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> Silly Question
carminemarotta
post Jun 10 2011, 05:34 PM
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Hello
this is silly, well better say: I am silly.
Let's take a basic scale Am pentatonic. I play it in 5th positions, it is the famous first box. Now if I want to play the A major pentatonic, I just play the second box of the minor penatonic starting again on fret five of the low E, while if I move the first box of the minor pentatonic down the second fret I have again the major pentatonic.

I know it is me being very silly but I feel confuse, I know that all the scales are related but I am confuse (did I say that?).

Sorry for asking this, and already thanks to someone will reply (will i be kicked out of GMC to ask this).

carmine

This post has been edited by carminemarotta: Jun 10 2011, 05:35 PM
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Kristian Hyvarin...
post Jun 10 2011, 05:56 PM
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You're absolutely right. Minor pentatonic 2nd box is the Major pentatonic 1st box. The reason why, if you move the minor pentatonic first box to the second fret of E string and get the A Major pentatonic, is that F# (the second fret of E string) minor and A Major are more than related - they consist of all the same notes.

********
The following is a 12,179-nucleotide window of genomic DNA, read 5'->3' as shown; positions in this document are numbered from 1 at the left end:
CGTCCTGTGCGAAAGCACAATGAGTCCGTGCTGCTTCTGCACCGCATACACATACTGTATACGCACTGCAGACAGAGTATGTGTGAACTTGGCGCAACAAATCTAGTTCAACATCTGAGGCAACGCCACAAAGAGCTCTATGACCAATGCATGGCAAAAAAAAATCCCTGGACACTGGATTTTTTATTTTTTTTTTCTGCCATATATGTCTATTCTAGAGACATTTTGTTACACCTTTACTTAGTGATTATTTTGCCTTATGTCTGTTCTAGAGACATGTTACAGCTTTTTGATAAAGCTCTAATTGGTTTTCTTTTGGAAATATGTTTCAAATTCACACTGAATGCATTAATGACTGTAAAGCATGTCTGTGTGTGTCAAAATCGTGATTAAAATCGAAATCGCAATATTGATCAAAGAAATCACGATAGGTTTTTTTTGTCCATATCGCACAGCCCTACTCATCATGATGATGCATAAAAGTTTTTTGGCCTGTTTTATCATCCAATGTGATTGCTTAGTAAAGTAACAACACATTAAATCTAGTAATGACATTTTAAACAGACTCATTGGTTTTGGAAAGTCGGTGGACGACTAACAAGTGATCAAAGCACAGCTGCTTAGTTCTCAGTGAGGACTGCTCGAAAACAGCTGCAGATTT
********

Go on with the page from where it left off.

I suggest you look into Andrew's theory lessons, they should help you out. smile.gif
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Ben Higgins
post Jun 10 2011, 06:39 PM
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It's not a silly question at all Carmine and of course you won't be kicked out of GMC ! biggrin.gif

The same scale shapes can apply to different scales.. it just depends where you start the root note from. Also, the thing that is probably really confusing you is something called the relative Minor and relative Major. Kristian has given you an idea of it.. F# Minor Pentatonic (1st box, 2nd fret E string) has exactly the same notes as A Major Pentatonic.. it just depends whether you are playing in F# Minor or A Major.. that will determine the root note. smile.gif


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Ivan Milenkovic
post Jun 10 2011, 10:31 PM
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It's not silly - it's true biggrin.gif

Am pentatonic and A major pentatonic scale share the same pattern, but not the same position on the neck.

This is normal for guitar as an instrument, we can learn only one pattern, and move it around left & right, and switch keys seamlessly (compared to keyboard players who have to learn different fingerings for every key/scale they learn - imagine that! ) smile.gif


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thefireball
post Jun 11 2011, 05:46 AM
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QUOTE (Ivan Milenkovic @ Jun 10 2011, 04:31 PM) *
This is normal for guitar as an instrument, we can learn only one pattern, and move it around left & right, and switch keys seamlessly (compared to keyboard players who have to learn different fingerings for every key/scale they learn - imagine that! ) smile.gif


That's just why I enjoy playing the guitar more than the piano. It's much easier. And I took piano lessons for years when I was young.


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